We did do many shows. We started that in 2005 and it's been an ongoing thing. Every year there have been several gatherings of these, but none in the states so far. I think it will happen at some point. Our relationship is just great, we're friends and we get on very well.
In 1998, you participated in the group G3 including guitar phenoms Joe Satriani and Michael Schenker. You have also collaborated with many other notable guitarists, for instance Brian May of Queen. What is your most memorable collaboration live or in-studio?
Brian May was certainly a very memorable moment now that you mention him. I love the guy and he's just a great person. His playing was excellent that night listening to it on stage. But there were many great moments I've had playing with other people. I love listening to great people on the stage and it's very inspirational. It doesn't always work when guitar players jam together, and some are not really good at. It's a certain type of school to be able to improvise and play well together with someone else. It's not really for everybody. There are some that are really good at it though.
What is your take on the modern hard rock and rock and roll music scene?
"When I was in my early teens, I picked up the guitar and just got into it so much that it took complete hold of me."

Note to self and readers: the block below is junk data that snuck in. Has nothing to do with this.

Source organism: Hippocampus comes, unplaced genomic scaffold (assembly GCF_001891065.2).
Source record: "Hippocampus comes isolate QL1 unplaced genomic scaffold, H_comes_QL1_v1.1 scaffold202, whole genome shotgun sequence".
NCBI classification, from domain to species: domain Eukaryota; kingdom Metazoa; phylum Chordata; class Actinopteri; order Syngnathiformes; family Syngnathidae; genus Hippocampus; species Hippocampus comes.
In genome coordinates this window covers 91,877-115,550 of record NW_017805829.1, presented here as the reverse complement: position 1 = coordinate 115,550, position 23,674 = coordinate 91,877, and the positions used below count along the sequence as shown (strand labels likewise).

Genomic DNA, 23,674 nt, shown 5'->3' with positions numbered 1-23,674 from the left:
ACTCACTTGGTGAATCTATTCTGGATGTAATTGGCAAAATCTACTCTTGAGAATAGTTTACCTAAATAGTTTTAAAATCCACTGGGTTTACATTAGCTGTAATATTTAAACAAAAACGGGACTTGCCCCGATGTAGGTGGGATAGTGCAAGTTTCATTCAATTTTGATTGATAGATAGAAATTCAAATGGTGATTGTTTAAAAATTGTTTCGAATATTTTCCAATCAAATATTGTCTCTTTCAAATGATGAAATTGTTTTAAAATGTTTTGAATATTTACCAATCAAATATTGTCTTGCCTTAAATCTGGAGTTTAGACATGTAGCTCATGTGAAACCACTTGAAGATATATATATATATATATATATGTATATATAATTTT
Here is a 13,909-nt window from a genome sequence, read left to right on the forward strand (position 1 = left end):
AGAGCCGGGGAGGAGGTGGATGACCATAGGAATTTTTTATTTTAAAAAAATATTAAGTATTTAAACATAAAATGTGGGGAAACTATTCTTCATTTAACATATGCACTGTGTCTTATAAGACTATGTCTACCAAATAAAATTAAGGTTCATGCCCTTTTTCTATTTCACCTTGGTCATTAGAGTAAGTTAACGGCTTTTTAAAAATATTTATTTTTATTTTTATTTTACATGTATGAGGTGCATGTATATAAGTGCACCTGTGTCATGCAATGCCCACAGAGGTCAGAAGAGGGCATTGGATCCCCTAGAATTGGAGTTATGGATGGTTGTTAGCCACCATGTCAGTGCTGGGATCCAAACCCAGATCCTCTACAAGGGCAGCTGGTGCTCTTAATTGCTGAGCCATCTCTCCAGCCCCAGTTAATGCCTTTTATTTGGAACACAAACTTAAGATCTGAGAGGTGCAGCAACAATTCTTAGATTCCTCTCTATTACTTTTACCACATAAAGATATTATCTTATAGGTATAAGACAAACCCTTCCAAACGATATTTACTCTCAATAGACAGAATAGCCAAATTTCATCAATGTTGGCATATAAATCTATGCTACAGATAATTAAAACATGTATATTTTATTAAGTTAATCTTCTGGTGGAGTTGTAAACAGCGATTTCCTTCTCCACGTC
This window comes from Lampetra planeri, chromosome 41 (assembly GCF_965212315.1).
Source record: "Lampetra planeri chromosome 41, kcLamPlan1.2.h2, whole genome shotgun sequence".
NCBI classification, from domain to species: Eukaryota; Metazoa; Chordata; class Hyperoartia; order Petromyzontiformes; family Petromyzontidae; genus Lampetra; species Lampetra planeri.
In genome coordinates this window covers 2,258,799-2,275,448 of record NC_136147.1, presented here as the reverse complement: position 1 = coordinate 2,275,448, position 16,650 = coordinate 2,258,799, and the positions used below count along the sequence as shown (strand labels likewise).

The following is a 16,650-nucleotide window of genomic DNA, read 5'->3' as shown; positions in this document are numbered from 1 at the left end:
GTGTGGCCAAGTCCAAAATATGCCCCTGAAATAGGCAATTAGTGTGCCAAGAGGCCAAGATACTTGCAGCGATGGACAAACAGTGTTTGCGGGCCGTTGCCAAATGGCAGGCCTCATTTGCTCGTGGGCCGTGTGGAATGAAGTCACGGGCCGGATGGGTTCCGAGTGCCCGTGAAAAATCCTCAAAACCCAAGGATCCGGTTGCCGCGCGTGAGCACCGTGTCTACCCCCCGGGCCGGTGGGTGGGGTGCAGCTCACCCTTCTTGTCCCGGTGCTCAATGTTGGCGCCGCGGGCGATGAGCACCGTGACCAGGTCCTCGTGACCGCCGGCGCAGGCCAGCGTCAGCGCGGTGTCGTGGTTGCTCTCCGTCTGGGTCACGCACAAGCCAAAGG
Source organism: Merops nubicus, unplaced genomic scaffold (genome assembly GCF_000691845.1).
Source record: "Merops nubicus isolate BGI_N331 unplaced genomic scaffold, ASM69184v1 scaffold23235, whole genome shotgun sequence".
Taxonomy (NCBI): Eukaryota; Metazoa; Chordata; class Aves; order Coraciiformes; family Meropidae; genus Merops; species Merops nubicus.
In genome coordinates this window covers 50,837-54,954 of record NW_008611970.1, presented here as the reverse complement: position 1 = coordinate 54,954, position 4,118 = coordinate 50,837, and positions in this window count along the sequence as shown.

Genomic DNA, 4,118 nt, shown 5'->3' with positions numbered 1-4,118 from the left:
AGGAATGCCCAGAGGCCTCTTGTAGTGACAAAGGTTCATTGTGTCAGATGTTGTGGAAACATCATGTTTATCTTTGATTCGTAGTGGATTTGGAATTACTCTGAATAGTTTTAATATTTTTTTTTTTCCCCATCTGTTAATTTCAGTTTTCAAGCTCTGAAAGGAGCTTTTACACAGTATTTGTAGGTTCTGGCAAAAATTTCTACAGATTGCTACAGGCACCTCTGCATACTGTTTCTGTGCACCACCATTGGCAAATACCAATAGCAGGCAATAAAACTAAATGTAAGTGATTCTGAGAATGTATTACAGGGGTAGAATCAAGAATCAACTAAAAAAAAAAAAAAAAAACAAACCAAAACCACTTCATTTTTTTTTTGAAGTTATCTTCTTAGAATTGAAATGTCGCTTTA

I'm not really that knowledgeable about it, I have to say. I'm not a person that listens to a lot of music. I find a lot of satisfaction in just making it. There is a lot of talent out there, that's for sure. The actual directions that I'm seeing I have to admit have not really touched me, particularly in the rock scene. I don't know why that is, maybe I'm getting old, but I don't think that's it. I have a certain taste in my mind of how I appreciate music, and I find a lot of rock music, new rock music, rather stale in the approach; meaning too much re-hashing of the same formulae. A lot of guys seem to be stuck in formulae and cannot do much else. It has become a little atrophied as a genre, but that's my own personal take you know [laughs].
Do you think it's just a phase?
Maybe it's just a phase, who knows? And I can't speak for everyone because I haven't heard everything, but it is this formula thing I don't like. This approach is very samey and there seems to not be that much risk taking nowadays. For me, rock music has to have a certain element of danger in it. Usually I don't hear that, everything's too sleek and overproduced in a way that I don't like it. My stuff may sound overproduced too, but in the end I'd rather have odd rough edges rather than something that's perfect but boring.